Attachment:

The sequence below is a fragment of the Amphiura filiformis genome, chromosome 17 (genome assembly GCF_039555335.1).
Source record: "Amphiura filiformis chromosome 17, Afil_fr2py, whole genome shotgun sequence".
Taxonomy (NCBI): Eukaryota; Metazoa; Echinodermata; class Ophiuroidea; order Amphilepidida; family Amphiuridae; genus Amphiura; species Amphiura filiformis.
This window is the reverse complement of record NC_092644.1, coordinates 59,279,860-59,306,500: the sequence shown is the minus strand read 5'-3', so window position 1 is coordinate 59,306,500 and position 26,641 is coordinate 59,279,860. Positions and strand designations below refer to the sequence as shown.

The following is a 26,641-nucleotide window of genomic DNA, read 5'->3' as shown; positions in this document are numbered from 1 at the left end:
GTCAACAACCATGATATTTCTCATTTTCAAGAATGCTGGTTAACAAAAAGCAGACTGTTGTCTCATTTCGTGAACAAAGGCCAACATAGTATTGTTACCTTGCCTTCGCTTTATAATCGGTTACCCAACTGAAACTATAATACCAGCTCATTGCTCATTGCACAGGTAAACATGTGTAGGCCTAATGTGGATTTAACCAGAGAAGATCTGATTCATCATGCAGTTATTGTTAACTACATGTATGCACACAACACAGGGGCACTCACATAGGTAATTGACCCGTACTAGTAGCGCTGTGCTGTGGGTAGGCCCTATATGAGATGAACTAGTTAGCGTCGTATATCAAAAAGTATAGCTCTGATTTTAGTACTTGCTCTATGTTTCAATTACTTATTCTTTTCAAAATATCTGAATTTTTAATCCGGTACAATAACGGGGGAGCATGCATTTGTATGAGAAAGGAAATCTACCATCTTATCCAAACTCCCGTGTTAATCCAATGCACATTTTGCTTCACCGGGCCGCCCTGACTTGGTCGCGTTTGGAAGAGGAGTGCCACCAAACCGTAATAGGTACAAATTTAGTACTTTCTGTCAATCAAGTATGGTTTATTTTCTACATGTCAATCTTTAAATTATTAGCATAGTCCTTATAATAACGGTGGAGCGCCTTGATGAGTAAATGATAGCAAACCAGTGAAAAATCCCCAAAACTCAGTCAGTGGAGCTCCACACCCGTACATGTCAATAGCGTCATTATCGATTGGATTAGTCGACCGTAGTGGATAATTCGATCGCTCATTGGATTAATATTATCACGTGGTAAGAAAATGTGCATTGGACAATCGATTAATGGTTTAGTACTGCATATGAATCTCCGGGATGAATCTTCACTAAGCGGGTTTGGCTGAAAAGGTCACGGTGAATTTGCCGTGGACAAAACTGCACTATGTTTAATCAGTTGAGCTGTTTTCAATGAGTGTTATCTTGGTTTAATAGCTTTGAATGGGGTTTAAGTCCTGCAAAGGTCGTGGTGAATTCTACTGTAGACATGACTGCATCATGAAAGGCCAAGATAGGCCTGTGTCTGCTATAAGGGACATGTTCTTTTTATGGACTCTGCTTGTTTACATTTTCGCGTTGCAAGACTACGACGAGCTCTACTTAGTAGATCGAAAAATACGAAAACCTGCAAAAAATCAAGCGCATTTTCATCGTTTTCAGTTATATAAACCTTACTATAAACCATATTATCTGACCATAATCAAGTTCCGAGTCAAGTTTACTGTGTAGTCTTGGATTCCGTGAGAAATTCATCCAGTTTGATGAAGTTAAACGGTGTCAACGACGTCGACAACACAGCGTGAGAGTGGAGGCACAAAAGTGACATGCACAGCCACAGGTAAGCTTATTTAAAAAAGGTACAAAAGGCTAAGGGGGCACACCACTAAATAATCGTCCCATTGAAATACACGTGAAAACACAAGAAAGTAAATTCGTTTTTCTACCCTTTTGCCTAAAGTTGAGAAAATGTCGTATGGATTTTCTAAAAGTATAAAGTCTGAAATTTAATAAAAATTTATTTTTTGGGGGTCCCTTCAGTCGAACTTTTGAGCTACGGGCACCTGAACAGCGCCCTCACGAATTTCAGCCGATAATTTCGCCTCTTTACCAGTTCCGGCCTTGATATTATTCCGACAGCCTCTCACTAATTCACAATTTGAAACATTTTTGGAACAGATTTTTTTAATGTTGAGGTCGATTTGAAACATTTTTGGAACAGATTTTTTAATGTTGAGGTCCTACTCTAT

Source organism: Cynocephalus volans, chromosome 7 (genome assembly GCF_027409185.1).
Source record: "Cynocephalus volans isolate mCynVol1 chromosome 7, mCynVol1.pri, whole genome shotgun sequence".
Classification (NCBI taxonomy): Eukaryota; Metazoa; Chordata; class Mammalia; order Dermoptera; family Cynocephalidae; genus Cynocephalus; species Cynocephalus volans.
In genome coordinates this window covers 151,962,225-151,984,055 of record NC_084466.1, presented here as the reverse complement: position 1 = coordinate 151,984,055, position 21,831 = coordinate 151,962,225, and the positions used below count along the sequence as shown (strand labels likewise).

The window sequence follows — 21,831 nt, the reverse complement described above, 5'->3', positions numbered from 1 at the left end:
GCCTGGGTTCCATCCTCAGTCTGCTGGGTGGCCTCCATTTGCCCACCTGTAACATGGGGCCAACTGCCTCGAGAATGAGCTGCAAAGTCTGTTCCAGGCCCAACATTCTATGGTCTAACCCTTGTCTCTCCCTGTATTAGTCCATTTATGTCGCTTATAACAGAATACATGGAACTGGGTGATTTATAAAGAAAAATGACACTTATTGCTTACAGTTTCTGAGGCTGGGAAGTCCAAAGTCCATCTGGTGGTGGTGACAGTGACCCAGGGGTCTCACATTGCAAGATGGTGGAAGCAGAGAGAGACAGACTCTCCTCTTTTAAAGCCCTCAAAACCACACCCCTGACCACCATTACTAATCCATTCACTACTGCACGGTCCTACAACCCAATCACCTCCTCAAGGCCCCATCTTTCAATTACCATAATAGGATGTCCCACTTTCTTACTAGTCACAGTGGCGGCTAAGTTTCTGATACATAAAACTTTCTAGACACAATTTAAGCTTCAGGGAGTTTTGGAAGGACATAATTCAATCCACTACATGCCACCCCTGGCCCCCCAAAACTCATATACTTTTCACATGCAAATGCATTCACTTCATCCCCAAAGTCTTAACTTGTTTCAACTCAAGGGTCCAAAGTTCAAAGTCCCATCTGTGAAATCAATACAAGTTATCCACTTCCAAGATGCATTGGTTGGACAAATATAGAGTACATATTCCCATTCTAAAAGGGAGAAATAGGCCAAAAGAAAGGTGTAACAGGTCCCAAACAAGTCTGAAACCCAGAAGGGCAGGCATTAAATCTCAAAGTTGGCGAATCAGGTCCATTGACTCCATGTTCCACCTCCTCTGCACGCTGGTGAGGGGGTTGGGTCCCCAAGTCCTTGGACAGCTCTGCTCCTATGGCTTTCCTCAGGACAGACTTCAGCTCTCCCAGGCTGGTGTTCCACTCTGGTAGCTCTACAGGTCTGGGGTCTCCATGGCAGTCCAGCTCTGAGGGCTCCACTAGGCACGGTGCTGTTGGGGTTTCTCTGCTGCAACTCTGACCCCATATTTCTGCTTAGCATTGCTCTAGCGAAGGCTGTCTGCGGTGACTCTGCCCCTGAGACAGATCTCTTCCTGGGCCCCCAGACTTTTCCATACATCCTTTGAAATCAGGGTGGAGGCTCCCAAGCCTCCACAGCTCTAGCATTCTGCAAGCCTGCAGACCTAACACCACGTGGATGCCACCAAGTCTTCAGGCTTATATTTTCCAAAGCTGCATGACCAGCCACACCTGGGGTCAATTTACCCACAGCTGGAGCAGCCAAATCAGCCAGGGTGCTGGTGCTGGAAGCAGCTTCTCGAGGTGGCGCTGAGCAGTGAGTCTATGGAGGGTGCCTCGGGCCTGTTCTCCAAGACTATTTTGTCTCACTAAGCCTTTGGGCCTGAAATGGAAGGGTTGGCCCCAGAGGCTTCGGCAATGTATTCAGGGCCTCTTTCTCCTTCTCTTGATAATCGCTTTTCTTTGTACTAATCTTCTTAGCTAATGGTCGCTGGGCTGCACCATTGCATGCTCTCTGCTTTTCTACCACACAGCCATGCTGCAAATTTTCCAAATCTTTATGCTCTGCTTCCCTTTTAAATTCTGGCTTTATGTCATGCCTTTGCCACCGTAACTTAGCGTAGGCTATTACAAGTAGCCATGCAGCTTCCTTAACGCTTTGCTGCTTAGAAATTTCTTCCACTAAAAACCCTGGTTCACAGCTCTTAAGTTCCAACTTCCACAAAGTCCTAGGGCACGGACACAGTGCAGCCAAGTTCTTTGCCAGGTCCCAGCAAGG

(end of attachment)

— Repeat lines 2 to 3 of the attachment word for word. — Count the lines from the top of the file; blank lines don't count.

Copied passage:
Source record: "Amphiura filiformis chromosome 17, Afil_fr2py, whole genome shotgun sequence".
Taxonomy (NCBI): Eukaryota; Metazoa; Echinodermata; class Ophiuroidea; order Amphilepidida; family Amphiuridae; genus Amphiura; species Amphiura filiformis.